“I have tremendous respect for the work and service done by the men and women of this community to our great nation,” Trump said, but added:
While Russia, China, other countries, outside groups and people are consistently trying to break through the cyber infrastructure of our governmental institutions, businesses and organizations including the Democrat National Committee, there was absolutely no effect on the outcome of the election including the fact that there was no tampering whatsoever with voting machines. There were attempts to hack the Republican National Committee, but the RNC had strong hacking defenses and the hackers were unsuccessful.
While Trump stopped short of directly disputing the content of the report, his conclusions are sharply at odds with theirs. ODNI is blunt about Russia’s role.
The report states with “high confidence” that Russian President Vladimir Putin not only sought to undermine U.S. democracy and Clinton, but that Putin and the Russian Government developed a clear preference for President-elect Trump.” ODNI says that “when it appeared to Moscow that Secretary Clinton was likely to win the election, the Russian influence campaign began to focus more on undermining her future presidency.” Trump’s victory on November 8 came as a surprise to nearly everyone, including the Trump team.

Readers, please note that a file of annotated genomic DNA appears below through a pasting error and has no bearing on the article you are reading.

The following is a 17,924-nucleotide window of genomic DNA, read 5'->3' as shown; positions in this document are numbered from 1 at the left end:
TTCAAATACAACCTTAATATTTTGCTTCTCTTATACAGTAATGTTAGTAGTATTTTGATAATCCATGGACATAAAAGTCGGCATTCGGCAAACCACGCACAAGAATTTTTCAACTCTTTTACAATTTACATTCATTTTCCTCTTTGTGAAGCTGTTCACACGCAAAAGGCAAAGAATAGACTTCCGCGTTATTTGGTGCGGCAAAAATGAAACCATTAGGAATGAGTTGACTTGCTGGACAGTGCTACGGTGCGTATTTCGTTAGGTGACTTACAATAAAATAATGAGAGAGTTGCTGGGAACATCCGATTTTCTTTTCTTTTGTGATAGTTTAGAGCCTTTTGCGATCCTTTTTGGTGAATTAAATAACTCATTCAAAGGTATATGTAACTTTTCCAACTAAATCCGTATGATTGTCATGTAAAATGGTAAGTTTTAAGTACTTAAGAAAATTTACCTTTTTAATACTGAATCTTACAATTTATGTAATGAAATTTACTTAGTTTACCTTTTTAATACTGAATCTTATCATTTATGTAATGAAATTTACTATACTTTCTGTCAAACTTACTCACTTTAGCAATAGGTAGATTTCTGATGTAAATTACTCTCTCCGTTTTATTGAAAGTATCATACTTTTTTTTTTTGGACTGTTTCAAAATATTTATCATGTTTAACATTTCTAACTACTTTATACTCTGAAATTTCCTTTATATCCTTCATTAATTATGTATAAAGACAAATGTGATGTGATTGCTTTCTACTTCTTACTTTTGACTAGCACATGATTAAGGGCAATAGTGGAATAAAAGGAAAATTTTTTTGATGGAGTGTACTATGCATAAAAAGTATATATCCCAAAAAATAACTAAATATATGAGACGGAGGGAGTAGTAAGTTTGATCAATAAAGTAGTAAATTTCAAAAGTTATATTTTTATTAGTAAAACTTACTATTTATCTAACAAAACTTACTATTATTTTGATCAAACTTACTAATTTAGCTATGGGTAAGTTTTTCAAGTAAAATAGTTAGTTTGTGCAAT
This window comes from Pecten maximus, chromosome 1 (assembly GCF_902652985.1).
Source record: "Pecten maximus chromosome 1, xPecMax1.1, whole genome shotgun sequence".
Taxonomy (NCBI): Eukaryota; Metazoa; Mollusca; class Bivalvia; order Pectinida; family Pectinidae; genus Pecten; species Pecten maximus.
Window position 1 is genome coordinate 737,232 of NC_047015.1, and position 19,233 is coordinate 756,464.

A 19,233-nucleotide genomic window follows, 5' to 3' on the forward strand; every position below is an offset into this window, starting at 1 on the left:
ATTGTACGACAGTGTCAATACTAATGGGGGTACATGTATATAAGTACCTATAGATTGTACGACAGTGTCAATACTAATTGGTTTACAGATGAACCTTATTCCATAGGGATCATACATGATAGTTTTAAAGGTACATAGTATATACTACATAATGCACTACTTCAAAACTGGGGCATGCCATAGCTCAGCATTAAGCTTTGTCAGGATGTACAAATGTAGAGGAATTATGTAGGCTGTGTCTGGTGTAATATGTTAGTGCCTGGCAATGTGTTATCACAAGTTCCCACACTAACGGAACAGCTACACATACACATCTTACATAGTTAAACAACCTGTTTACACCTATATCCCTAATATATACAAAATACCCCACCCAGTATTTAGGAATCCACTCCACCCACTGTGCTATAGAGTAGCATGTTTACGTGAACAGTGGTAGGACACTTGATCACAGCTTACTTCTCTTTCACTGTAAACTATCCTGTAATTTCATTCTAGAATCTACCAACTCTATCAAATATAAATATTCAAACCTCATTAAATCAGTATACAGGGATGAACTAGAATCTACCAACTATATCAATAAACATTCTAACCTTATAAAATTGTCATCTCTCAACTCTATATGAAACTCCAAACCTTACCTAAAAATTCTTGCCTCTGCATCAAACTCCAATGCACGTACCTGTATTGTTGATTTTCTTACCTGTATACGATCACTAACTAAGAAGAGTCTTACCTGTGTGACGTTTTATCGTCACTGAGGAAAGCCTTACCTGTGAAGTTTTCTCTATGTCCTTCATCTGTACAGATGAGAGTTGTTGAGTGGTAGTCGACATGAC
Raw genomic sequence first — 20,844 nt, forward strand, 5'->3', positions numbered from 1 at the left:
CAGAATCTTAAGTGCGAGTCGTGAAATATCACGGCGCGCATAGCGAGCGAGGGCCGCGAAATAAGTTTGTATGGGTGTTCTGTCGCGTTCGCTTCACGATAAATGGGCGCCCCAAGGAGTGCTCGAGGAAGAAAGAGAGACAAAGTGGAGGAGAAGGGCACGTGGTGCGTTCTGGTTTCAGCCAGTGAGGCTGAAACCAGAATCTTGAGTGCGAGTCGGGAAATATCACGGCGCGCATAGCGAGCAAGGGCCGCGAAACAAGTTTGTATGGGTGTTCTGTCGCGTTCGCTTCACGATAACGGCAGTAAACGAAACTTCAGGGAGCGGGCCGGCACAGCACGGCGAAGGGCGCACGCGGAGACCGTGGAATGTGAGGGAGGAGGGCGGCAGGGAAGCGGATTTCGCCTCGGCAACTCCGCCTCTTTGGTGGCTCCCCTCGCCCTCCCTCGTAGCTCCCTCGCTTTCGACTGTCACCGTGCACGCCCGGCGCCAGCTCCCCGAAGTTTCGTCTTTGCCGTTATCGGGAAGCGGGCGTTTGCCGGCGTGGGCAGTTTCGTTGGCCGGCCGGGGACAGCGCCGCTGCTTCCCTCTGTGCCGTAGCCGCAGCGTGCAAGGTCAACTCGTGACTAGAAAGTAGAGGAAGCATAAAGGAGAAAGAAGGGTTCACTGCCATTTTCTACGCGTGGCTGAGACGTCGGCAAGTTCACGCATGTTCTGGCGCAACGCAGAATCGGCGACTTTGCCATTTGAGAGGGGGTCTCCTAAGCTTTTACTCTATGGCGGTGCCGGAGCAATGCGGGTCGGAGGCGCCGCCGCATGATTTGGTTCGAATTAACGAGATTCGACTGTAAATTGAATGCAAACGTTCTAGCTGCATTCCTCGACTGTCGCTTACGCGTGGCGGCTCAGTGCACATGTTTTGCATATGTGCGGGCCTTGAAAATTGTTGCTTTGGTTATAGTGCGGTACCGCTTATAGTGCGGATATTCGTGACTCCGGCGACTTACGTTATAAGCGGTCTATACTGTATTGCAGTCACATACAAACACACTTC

According to ODNI, Russian pursued these goals through a blended strategy, including targeted hacks against political targets but also a propaganda rush employing “state-funded media, third-party intermediaries, and paid social media users or ‘trolls.’”
The report notes that while some hacks also aimed at Republican targets, there was no comparable disclosure of documents. ODNI concludes that Russia’s government, having obtained emails from Clinton campaign chair John Podesta and others, then distributed them through a website called DCLeaks as well as through WikiLeaks. (WikiLeaks has denied that Russia was its source for the documents.)
Republicans and Democrats in Congress have been much more willing to accept the intelligence committee’s conclusions that Trump has. (As Politico’s Gabriel Debenedetti noted, the ODNI conclusion closely mirrors what Hillary Clinton told donors in December.) Immediately following the report, Speaker Paul Ryan, a Republican, issued a statement that disagreed with Trump’s suggestion of unclear responsibility while still asserting the legitimacy of Trump’s election:
Russia has a track record of working against our interests, and they clearly tried to meddle in our political system. I strongly condemn any outside interference in our elections, which we must work to prevent moving forward.
We must also be clear that there is no evidence that there was any interference in the voting or balloting process. We cannot allow partisans to exploit this report in an attempt to delegitimize the president-elect’s victory. Donald Trump won this election fair and square because he heard the voices of Americans who felt forgotten.
But for those less willing to take the intelligence assessment on faith, it’s hard to imagine the report will convince them. A unusual coalition—ranging from Trump and his closest allies to the liberal journalist Glenn Greenwald, a longtime skeptic of U.S. intelligence agencies—have refused to accept the evidence without a smoking gun. The ODNI report does not, and for reasons of classification perhaps cannot, offer anything more than repeatedly, sternly worded judgment from the intelligence agencies. (Trump presumably received a classified version that may have offered more detail.)